Thursday, September 27, 2007

Converts to Anglicanism

I had the opportunity recently to talk at length with three men who are converts, or on the path to conversion, to Anglicanism. They had lots of questions about a variety of doctrines and practices, and had had interesting faith journeys. One of the things, I think, that is so important for us to communicate to converts and help them grasp is that our tradition appeals ultimately to that of the undivided Church. Classical Anglican Reformers, such as Cranmer, Laud, Hooker, Taylor, and others, sought to conform their thought and praxis to the ancient church of the Seven Ecumenical Councils. So when they ask (as they often do), "Do I have to believe X to be an Anglican?" Or, "Can I be Anglican and believe X?" (and it is always some "hot button" issue), they really have to ask themselves if it is a doctrine that has an ancient, catholic precedent to it. That is the ultimate test. When we do that, certain "extreme" beliefs and practices can automatically be ruled out as un-Anglican.

4 comments:

Nicholodeon said...

Dear Father

This problem would not exist in Orthodoxy. You get the whole menu or nothing.

I think you have a connexion with Baltimore. I just remembered I have actually BEEN TO Baltimore, since I spent a week end with the All Saints Sisters of the Poor...and Anglican Order of Sisters...back in the 60s.

I recall the Sisters but for the life of me cannot summon forth a recollection of Baltimore itself.

J. Gordon Anderson said...

Yeah, I'll bet you're right. With us it is obviously a holdover from the muddledness of Elizabethan Settlement, and the effect of stressing one part of the tradition at the expense of another part.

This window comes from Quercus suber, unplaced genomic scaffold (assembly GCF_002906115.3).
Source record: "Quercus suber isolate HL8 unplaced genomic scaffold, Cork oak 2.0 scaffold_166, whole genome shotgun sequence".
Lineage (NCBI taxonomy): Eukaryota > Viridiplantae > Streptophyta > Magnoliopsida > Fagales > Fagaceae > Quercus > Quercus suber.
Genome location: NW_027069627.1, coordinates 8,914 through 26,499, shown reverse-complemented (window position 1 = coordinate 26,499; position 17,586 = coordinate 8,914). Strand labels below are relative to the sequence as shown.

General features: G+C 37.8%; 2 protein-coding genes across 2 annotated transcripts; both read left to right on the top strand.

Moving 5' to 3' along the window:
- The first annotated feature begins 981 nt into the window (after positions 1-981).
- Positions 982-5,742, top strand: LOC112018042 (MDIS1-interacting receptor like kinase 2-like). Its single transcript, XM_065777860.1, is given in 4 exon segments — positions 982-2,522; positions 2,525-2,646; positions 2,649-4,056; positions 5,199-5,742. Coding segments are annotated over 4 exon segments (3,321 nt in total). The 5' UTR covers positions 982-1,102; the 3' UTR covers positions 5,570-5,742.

Yes, I lived in Baltimore for many years, and the All Saints Sisters are awesome. The convent is a great and historic place! I have taken a number of retreats there. Mother Virginia's sister, I am told, attends the local Episcopal parish here in Vero Beach.

An Anglican Cleric said...

I'm afraid the comment about Orthodoxy is a bit optimistic. There is debate over things like the Benediction of the Sacrament, the influence of the West, Ecumenism, the use of the Rosary, the use of Western rites at all, the nature of the presence of Christ in the Eucharist, etc. If you read various theologians in Orthodoxy some will sound downright "Anglican," some will sound Roman, some will sound mystical and existential and engage in long discussion about the Toll Houses. Some are pro-just war, some are pacifist. . .if you read different texts of Orthodox dogmatic theology you will see differences in emphasis. The idea that "this problem does not exist in Orthodoxy" is not accurate. If you visit the Greek parish and ask about how one is to view the "monophysite" Christians, you will be told they are heretics; if you visit the Russian parish you will be told they were misunderstood. If you visit the Greek parish you will be told that the "Western Rite" folks are not fully Orthodox, while the Russian and the Syrian will tell you something different. So, the conclusion/answer to the questions addressed by Father Anderson is the same for the Anglican who holds to the 7 Councils as for the Orthodox who hold to the 7 Councils. On this I think Father Anderson admitted "defeat" to quickly in his reply. While I considered becoming Eastern Orthodox, I found there to be just as much ambiguity and debate on the same issues that plague the traditionalist Anglicans.

An Anglican Cleric said...

http://www.orthodoxinfo.com/phronema/review_toc.aspx

For some of the debates in Orthodoxy. . .